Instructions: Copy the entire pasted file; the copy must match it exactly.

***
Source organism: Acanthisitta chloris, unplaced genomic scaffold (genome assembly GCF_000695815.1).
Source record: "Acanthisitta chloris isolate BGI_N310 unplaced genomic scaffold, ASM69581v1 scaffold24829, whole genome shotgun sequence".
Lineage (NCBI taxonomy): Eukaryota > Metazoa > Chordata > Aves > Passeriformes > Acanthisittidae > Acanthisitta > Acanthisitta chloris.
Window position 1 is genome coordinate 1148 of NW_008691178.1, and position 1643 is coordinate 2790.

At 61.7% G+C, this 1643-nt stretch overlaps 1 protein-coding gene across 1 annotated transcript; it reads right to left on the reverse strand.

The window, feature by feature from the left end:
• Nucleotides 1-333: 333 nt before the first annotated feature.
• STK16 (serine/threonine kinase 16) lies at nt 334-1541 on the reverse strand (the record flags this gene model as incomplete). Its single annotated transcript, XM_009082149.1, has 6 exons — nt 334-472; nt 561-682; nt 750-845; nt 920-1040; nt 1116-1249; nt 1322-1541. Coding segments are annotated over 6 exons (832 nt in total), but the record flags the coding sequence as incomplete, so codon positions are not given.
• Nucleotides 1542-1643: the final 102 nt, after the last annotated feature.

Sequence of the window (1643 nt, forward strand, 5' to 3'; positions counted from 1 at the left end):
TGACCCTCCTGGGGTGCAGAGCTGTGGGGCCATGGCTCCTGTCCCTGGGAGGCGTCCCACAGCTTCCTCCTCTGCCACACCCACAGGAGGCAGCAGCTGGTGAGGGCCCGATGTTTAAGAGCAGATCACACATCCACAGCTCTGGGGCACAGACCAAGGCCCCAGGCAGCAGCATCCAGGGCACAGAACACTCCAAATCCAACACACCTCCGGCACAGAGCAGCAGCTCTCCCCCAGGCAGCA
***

Source organism: Acanthisitta chloris, unplaced genomic scaffold (genome assembly GCF_000695815.1).
Source record: "Acanthisitta chloris isolate BGI_N310 unplaced genomic scaffold, ASM69581v1 scaffold24829, whole genome shotgun sequence".
Lineage (NCBI taxonomy): Eukaryota > Metazoa > Chordata > Aves > Passeriformes > Acanthisittidae > Acanthisitta > Acanthisitta chloris.
Window position 1 is genome coordinate 1148 of NW_008691178.1, and position 1643 is coordinate 2790.

At 61.7% G+C, this 1643-nt stretch overlaps 1 protein-coding gene across 1 annotated transcript; it reads right to left on the reverse strand.

The window, feature by feature from the left end:
• Nucleotides 1-333: 333 nt before the first annotated feature.
• STK16 (serine/threonine kinase 16) lies at nt 334-1541 on the reverse strand (the record flags this gene model as incomplete). Its single annotated transcript, XM_009082149.1, has 6 exons — nt 334-472; nt 561-682; nt 750-845; nt 920-1040; nt 1116-1249; nt 1322-1541. Coding segments are annotated over 6 exons (832 nt in total), but the record flags the coding sequence as incomplete, so codon positions are not given.
• Nucleotides 1542-1643: the final 102 nt, after the last annotated feature.

Sequence of the window (1643 nt, forward strand, 5' to 3'; positions counted from 1 at the left end):
TGACCCTCCTGGGGTGCAGAGCTGTGGGGCCATGGCTCCTGTCCCTGGGAGGCGTCCCACAGCTTCCTCCTCTGCCACACCCACAGGAGGCAGCAGCTGGTGAGGGCCCGATGTTTAAGAGCAGATCACACATCCACAGCTCTGGGGCACAGACCAAGGCCCCAGGCAGCAGCATCCAGGGCACAGAACACTCCAAATCCAACACACCTCCGGCACAGAGCAGCAGCTCTCCCCCAGGCAGCA